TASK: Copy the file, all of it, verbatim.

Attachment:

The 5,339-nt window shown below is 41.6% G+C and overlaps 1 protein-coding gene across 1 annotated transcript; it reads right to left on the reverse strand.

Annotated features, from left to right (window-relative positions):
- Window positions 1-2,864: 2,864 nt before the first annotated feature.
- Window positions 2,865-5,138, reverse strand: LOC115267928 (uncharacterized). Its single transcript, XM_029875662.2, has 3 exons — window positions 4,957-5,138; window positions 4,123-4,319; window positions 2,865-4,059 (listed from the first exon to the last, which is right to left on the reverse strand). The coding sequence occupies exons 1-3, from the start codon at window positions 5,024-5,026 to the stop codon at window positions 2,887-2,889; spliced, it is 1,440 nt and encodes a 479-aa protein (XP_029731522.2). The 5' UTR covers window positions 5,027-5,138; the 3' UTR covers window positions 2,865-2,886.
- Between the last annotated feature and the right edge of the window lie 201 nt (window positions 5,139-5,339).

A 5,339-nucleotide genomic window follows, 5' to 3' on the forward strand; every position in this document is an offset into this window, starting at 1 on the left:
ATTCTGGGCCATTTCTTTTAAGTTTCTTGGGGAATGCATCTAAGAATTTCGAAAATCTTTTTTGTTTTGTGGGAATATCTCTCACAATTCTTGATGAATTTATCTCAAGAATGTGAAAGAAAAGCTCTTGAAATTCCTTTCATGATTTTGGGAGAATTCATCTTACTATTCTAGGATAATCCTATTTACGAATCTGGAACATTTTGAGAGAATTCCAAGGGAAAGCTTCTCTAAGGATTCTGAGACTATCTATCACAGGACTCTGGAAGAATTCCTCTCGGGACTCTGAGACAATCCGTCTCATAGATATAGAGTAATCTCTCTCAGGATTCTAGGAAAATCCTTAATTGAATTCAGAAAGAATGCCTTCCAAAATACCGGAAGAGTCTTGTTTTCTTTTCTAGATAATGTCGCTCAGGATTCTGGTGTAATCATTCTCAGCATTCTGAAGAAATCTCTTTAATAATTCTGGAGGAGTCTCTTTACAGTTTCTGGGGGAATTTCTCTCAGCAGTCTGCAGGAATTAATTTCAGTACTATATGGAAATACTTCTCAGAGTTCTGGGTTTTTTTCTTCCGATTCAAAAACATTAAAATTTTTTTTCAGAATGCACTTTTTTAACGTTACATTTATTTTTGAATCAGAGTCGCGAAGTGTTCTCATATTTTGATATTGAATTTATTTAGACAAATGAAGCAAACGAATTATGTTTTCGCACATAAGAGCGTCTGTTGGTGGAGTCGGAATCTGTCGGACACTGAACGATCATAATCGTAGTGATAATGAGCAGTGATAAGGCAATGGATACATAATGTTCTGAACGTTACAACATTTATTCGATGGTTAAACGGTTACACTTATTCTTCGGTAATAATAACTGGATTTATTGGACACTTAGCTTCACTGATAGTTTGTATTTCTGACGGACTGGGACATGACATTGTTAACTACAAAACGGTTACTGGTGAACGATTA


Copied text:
The 5,339-nt window shown below is 41.6% G+C and overlaps 1 protein-coding gene across 1 annotated transcript; it reads right to left on the reverse strand.

Annotated features, from left to right (window-relative positions):
- Window positions 1-2,864: 2,864 nt before the first annotated feature.
- Window positions 2,865-5,138, reverse strand: LOC115267928 (uncharacterized). Its single transcript, XM_029875662.2, has 3 exons — window positions 4,957-5,138; window positions 4,123-4,319; window positions 2,865-4,059 (listed from the first exon to the last, which is right to left on the reverse strand). The coding sequence occupies exons 1-3, from the start codon at window positions 5,024-5,026 to the stop codon at window positions 2,887-2,889; spliced, it is 1,440 nt and encodes a 479-aa protein (XP_029731522.2). The 5' UTR covers window positions 5,027-5,138; the 3' UTR covers window positions 2,865-2,886.
- Between the last annotated feature and the right edge of the window lie 201 nt (window positions 5,139-5,339).

A 5,339-nucleotide genomic window follows, 5' to 3' on the forward strand; every position in this document is an offset into this window, starting at 1 on the left:
ATTCTGGGCCATTTCTTTTAAGTTTCTTGGGGAATGCATCTAAGAATTTCGAAAATCTTTTTTGTTTTGTGGGAATATCTCTCACAATTCTTGATGAATTTATCTCAAGAATGTGAAAGAAAAGCTCTTGAAATTCCTTTCATGATTTTGGGAGAATTCATCTTACTATTCTAGGATAATCCTATTTACGAATCTGGAACATTTTGAGAGAATTCCAAGGGAAAGCTTCTCTAAGGATTCTGAGACTATCTATCACAGGACTCTGGAAGAATTCCTCTCGGGACTCTGAGACAATCCGTCTCATAGATATAGAGTAATCTCTCTCAGGATTCTAGGAAAATCCTTAATTGAATTCAGAAAGAATGCCTTCCAAAATACCGGAAGAGTCTTGTTTTCTTTTCTAGATAATGTCGCTCAGGATTCTGGTGTAATCATTCTCAGCATTCTGAAGAAATCTCTTTAATAATTCTGGAGGAGTCTCTTTACAGTTTCTGGGGGAATTTCTCTCAGCAGTCTGCAGGAATTAATTTCAGTACTATATGGAAATACTTCTCAGAGTTCTGGGTTTTTTTCTTCCGATTCAAAAACATTAAAATTTTTTTTCAGAATGCACTTTTTTAACGTTACATTTATTTTTGAATCAGAGTCGCGAAGTGTTCTCATATTTTGATATTGAATTTATTTAGACAAATGAAGCAAACGAATTATGTTTTCGCACATAAGAGCGTCTGTTGGTGGAGTCGGAATCTGTCGGACACTGAACGATCATAATCGTAGTGATAATGAGCAGTGATAAGGCAATGGATACATAATGTTCTGAACGTTACAACATTTATTCGATGGTTAAACGGTTACACTTATTCTTCGGTAATAATAACTGGATTTATTGGACACTTAGCTTCACTGATAGTTTGTATTTCTGACGGACTGGGACATGACATTGTTAACTACAAAACGGTTACTGGTGAACGATTA